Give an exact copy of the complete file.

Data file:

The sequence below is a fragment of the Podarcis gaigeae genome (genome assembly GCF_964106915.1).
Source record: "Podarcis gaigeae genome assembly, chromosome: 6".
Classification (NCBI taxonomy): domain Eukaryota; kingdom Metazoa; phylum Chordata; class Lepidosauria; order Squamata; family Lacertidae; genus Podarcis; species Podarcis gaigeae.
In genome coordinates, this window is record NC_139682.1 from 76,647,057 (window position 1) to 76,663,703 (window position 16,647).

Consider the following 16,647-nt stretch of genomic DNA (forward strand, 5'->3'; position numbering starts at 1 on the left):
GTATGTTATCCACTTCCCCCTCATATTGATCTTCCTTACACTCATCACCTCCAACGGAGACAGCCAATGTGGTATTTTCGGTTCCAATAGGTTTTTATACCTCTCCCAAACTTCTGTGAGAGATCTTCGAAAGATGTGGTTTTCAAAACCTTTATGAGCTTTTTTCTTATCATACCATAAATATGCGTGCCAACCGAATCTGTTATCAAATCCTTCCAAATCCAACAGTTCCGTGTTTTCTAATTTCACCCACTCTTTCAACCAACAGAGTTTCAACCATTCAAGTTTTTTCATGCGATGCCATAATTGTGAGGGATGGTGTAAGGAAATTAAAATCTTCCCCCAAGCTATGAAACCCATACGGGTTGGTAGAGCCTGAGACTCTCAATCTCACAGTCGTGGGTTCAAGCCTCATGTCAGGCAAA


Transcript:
The sequence below is a fragment of the Podarcis gaigeae genome (genome assembly GCF_964106915.1).
Source record: "Podarcis gaigeae genome assembly, chromosome: 6".
Classification (NCBI taxonomy): domain Eukaryota; kingdom Metazoa; phylum Chordata; class Lepidosauria; order Squamata; family Lacertidae; genus Podarcis; species Podarcis gaigeae.
In genome coordinates, this window is record NC_139682.1 from 76,647,057 (window position 1) to 76,663,703 (window position 16,647).

Consider the following 16,647-nt stretch of genomic DNA (forward strand, 5'->3'; position numbering starts at 1 on the left):
GTATGTTATCCACTTCCCCCTCATATTGATCTTCCTTACACTCATCACCTCCAACGGAGACAGCCAATGTGGTATTTTCGGTTCCAATAGGTTTTTATACCTCTCCCAAACTTCTGTGAGAGATCTTCGAAAGATGTGGTTTTCAAAACCTTTATGAGCTTTTTTCTTATCATACCATAAATATGCGTGCCAACCGAATCTGTTATCAAATCCTTCCAAATCCAACAGTTCCGTGTTTTCTAATTTCACCCACTCTTTCAACCAACAGAGTTTCAACCATTCAAGTTTTTTCATGCGATGCCATAATTGTGAGGGATGGTGTAAGGAAATTAAAATCTTCCCCCAAGCTATGAAACCCATACGGGTTGGTAGAGCCTGAGACTCTCAATCTCACAGTCGTGGGTTCAAGCCTCATGTCAGGCAAA